THE IMPACT OF COVID-19 PANDEMIC LOCKDOWN ON THE MIGRANT LABOUR CRISIS AND CARDAMOM HARVEST IN HIGH RANGES OF KERALA, INDIA
This paper analyses the situation of cardamom planters and plantations against the backdrop of COVID-19 pandemic and lack of migrant labour during the harvesting season. The global pandemic resulted in large scale exodus of migrant labour across India. For more than a decade, the cardamom plantations in high ranges of Kerala depended on large-scale migrant labour force for weeding, manual irrigation, spraying of pesticides and fertilisers, and handpicking cardamom cloves. As the cultivation of cardamom is highly labour intensive, the scarcity of labour force resulted in large scale decay of unplucked cardamom cloves in various plantations. The shortage of labour force also resulted in a drastic increase in labour cost for hand picking of cardamom cloves from the plants. The cardamom is harvested around four times a year, but the initial harvest during the ongoing pandemic witnessed a fall in the price. This study focuses on unstructured interviews and conversations with large scale and small-scale planters, labourers, cardamom traders and people employed in commercial large scale drying of cardamom. The findings suggest that many cultivators organized various strategies to overcome the migrant labour crisis such as employing unskilled labourers at a high cost, bringing migrant labourers from their hometowns in private buses at the expense of cultivators. The migrant labour crisis also provided an employment opportunity for many people who lost their livelihood during the lockdown. The attempt here is to look at the larger transformation from below and contextualize the local transformations in the larger economic milieu.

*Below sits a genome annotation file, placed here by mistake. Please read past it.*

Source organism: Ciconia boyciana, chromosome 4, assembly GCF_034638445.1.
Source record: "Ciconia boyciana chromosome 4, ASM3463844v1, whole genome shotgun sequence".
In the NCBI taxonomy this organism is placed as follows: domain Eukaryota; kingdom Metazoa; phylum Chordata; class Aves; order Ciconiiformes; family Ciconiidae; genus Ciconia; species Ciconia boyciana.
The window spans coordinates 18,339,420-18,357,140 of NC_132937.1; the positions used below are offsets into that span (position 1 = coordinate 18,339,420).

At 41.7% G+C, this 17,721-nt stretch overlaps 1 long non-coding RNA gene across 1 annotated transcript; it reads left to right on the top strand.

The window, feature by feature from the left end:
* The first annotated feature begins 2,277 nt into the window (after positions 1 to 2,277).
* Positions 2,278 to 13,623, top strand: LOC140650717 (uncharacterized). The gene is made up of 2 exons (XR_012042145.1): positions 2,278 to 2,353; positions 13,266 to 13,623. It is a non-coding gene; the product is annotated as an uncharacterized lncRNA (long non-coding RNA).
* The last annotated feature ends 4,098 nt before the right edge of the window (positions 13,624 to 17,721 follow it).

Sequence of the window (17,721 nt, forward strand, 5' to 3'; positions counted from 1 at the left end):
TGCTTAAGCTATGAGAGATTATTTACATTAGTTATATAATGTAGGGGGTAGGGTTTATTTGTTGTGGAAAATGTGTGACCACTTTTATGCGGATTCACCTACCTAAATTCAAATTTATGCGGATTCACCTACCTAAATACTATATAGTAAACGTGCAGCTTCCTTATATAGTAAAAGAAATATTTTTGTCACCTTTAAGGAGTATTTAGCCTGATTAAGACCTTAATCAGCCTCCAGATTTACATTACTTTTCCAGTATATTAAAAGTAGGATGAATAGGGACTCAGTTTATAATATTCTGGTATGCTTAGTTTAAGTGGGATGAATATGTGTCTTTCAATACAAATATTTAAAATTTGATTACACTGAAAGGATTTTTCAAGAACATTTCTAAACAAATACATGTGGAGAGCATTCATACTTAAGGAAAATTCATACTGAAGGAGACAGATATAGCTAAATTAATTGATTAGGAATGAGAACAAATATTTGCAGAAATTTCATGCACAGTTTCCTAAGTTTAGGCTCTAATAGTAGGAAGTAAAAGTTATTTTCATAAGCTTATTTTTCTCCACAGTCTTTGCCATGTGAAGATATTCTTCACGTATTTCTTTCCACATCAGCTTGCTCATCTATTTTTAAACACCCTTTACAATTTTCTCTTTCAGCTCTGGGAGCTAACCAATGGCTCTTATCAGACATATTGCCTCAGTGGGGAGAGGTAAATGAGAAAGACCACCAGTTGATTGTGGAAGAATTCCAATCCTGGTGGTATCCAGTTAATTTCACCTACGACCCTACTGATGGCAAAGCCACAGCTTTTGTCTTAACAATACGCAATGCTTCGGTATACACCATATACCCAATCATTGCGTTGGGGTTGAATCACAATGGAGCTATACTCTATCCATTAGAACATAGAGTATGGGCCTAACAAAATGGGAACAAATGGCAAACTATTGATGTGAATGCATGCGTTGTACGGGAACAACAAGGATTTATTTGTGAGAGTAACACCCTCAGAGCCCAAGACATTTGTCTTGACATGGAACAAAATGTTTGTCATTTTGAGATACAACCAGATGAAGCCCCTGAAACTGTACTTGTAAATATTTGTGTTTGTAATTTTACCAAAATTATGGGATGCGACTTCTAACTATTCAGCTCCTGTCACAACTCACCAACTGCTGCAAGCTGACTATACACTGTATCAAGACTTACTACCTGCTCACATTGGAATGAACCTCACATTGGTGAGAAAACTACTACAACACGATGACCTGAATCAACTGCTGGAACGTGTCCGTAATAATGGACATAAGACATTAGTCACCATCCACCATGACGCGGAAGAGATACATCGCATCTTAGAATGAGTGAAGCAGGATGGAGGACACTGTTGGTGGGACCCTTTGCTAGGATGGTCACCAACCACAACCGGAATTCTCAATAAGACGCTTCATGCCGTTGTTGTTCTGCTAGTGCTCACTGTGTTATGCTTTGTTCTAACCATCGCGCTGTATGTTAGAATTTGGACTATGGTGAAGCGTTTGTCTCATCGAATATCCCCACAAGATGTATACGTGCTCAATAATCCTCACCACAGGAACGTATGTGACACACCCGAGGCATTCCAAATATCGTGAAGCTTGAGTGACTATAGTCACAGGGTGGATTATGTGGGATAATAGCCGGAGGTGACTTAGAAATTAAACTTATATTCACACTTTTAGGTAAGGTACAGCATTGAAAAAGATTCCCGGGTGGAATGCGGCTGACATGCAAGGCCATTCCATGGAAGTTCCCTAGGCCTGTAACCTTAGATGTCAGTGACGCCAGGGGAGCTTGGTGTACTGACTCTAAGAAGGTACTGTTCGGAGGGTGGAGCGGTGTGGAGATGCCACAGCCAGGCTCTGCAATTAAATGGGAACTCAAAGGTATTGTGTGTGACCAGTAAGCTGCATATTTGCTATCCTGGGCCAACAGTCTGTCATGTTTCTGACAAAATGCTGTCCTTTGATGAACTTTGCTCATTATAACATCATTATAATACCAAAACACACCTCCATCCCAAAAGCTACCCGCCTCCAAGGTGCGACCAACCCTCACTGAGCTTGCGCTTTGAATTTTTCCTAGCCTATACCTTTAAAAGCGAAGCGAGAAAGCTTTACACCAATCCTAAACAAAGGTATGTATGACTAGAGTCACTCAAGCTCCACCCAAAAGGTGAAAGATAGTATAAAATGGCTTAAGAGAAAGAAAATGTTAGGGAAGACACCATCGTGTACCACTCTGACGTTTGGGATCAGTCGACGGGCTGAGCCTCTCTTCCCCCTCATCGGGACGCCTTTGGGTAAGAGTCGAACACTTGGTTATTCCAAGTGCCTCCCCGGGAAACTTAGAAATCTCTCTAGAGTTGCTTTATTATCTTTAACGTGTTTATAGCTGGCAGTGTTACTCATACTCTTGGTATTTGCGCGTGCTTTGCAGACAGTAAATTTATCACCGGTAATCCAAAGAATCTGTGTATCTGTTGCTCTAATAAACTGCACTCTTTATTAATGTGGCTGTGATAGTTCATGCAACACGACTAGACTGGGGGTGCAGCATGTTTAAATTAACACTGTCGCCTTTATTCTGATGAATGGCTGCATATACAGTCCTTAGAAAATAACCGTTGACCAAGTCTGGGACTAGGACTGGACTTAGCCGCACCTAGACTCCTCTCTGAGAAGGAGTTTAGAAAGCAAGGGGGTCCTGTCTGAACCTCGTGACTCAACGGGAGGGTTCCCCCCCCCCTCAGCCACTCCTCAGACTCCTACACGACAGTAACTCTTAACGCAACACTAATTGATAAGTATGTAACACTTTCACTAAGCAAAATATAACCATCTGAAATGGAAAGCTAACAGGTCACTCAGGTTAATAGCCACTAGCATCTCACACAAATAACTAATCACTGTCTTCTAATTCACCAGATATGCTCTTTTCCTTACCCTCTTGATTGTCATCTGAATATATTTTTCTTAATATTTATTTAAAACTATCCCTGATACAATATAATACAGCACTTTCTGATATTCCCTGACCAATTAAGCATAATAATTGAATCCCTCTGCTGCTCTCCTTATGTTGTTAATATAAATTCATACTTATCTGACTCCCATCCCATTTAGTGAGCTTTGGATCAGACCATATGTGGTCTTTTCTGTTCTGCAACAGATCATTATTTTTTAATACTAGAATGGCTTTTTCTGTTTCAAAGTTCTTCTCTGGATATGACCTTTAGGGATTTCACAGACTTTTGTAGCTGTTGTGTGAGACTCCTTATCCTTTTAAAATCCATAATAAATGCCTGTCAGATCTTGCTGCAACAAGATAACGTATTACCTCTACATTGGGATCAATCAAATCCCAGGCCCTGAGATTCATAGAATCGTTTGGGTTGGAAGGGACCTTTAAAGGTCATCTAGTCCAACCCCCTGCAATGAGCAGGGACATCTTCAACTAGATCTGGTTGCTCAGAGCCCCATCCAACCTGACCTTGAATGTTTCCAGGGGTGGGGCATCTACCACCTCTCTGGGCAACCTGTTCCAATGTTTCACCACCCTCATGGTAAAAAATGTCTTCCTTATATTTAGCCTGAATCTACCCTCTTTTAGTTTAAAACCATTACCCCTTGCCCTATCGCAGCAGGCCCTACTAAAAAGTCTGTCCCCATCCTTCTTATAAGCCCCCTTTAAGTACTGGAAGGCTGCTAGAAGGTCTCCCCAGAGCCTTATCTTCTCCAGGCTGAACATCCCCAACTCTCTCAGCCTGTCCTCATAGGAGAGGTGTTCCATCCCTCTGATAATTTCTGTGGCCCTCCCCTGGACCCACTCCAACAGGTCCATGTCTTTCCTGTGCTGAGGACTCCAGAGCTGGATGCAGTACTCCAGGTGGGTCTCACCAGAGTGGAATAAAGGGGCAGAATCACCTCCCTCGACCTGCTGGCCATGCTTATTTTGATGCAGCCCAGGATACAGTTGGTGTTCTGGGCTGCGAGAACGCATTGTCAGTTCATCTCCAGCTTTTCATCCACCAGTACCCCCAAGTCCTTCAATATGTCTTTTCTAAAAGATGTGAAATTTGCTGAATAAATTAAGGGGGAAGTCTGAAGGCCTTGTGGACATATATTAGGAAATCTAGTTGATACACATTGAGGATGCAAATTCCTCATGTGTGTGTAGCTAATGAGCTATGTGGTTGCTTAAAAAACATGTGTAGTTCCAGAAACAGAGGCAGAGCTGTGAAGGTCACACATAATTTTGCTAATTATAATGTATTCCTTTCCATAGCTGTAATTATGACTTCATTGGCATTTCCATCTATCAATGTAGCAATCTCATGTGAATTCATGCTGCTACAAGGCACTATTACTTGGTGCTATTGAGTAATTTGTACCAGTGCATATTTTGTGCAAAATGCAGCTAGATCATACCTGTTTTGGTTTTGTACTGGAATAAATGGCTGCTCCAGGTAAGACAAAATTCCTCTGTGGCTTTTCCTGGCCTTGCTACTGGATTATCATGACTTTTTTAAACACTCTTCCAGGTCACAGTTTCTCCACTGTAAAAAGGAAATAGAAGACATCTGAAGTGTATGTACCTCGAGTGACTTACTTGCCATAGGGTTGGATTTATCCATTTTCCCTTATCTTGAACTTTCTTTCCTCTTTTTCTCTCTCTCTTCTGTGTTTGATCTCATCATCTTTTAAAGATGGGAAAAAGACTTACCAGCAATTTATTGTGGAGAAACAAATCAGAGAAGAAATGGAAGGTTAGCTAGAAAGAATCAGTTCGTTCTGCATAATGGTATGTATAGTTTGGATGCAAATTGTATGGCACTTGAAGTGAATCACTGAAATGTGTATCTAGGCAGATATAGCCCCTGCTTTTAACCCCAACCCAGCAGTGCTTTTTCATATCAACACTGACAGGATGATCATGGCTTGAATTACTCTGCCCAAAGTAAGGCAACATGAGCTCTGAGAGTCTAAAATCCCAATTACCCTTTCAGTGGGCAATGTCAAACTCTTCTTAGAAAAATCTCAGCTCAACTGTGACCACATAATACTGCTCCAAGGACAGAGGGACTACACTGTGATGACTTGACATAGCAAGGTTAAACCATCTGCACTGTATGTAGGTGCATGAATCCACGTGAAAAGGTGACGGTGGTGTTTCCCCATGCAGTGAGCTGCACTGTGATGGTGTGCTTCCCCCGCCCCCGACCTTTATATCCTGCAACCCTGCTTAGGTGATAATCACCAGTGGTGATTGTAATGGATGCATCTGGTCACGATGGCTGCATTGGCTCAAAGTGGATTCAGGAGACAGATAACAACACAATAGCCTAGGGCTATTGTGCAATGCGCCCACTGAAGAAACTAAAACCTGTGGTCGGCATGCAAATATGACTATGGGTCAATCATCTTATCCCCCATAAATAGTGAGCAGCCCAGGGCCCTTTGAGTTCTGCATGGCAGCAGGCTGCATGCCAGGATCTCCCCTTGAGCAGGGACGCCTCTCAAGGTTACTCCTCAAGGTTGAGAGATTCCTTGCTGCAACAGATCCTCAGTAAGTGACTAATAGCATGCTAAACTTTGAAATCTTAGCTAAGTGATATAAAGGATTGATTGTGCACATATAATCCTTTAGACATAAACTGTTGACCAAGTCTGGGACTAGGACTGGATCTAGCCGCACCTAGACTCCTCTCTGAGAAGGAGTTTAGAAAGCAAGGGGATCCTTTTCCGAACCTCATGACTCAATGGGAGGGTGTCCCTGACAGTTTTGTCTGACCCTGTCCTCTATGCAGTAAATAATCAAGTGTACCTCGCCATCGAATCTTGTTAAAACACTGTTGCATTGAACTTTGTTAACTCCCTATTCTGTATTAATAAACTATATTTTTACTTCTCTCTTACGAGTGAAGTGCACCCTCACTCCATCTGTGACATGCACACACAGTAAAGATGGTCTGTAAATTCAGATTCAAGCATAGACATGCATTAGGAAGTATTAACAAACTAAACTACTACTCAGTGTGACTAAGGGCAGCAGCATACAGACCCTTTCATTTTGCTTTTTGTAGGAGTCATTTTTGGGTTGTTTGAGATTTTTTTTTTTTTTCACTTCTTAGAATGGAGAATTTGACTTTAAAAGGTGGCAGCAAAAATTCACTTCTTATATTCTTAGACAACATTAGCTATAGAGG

Keywords:Cardamom, Kerala, Labour, Plantations
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